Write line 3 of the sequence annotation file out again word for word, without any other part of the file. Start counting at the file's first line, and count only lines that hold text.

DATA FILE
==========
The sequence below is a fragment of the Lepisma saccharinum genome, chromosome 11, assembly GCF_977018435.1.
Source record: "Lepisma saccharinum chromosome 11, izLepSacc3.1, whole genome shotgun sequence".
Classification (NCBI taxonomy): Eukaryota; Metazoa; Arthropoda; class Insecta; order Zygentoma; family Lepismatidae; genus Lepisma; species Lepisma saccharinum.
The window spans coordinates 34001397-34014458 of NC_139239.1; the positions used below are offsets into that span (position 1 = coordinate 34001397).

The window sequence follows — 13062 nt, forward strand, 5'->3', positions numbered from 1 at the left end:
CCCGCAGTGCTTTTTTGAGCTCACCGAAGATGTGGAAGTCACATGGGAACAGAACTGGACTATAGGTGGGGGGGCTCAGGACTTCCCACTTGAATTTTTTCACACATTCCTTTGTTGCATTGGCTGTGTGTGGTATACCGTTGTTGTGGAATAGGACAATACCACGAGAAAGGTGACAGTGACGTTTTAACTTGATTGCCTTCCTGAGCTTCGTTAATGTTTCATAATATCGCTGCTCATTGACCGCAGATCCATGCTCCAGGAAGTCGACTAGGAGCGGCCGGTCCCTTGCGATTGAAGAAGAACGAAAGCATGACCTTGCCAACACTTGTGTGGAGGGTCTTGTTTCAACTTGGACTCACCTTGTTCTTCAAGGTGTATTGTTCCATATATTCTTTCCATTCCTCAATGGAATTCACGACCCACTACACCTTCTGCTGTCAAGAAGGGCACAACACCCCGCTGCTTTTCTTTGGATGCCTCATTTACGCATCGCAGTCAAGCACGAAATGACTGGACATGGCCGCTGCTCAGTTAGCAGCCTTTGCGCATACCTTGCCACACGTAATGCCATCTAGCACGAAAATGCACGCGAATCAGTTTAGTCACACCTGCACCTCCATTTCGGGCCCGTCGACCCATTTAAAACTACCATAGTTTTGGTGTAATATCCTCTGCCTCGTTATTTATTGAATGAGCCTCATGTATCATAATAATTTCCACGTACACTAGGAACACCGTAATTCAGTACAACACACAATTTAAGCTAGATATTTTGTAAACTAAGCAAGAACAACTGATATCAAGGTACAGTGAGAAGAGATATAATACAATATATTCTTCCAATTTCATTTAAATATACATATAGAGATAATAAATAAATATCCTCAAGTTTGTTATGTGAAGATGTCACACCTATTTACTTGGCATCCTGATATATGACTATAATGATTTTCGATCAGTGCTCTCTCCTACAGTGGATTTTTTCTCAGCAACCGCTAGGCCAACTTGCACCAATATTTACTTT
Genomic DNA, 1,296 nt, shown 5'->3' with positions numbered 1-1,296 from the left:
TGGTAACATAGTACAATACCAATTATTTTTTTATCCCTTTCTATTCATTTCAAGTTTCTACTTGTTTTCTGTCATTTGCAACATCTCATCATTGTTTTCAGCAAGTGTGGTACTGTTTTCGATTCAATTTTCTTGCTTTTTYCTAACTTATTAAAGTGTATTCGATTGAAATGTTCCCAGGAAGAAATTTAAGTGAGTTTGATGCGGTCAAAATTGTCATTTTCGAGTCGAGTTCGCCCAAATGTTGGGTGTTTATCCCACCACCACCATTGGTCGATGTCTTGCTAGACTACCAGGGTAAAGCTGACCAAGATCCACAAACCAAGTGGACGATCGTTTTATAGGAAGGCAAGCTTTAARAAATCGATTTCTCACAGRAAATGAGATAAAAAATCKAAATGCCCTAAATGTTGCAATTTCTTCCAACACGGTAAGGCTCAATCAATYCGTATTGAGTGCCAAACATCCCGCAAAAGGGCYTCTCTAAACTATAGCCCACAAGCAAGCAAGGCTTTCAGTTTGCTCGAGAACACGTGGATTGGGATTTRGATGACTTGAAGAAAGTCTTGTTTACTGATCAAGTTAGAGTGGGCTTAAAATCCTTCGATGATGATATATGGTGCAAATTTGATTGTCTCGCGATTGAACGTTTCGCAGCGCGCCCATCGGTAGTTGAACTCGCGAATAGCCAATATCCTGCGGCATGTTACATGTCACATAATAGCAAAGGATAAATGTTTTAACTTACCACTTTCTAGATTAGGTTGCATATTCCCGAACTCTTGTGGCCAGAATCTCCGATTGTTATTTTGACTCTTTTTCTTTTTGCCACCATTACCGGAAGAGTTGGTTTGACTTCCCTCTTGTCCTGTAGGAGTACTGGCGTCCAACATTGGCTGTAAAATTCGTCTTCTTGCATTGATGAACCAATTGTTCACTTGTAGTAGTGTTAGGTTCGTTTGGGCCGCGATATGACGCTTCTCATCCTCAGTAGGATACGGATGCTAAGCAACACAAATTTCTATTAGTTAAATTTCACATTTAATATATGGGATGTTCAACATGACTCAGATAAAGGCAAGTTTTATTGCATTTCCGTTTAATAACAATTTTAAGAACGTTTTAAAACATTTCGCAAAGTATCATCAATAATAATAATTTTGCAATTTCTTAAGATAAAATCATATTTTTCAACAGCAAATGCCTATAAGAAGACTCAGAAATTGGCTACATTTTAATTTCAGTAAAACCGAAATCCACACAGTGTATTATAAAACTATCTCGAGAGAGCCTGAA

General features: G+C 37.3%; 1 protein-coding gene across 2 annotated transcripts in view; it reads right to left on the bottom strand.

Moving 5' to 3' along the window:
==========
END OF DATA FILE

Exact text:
Classification (NCBI taxonomy): Eukaryota; Metazoa; Arthropoda; class Insecta; order Zygentoma; family Lepismatidae; genus Lepisma; species Lepisma saccharinum.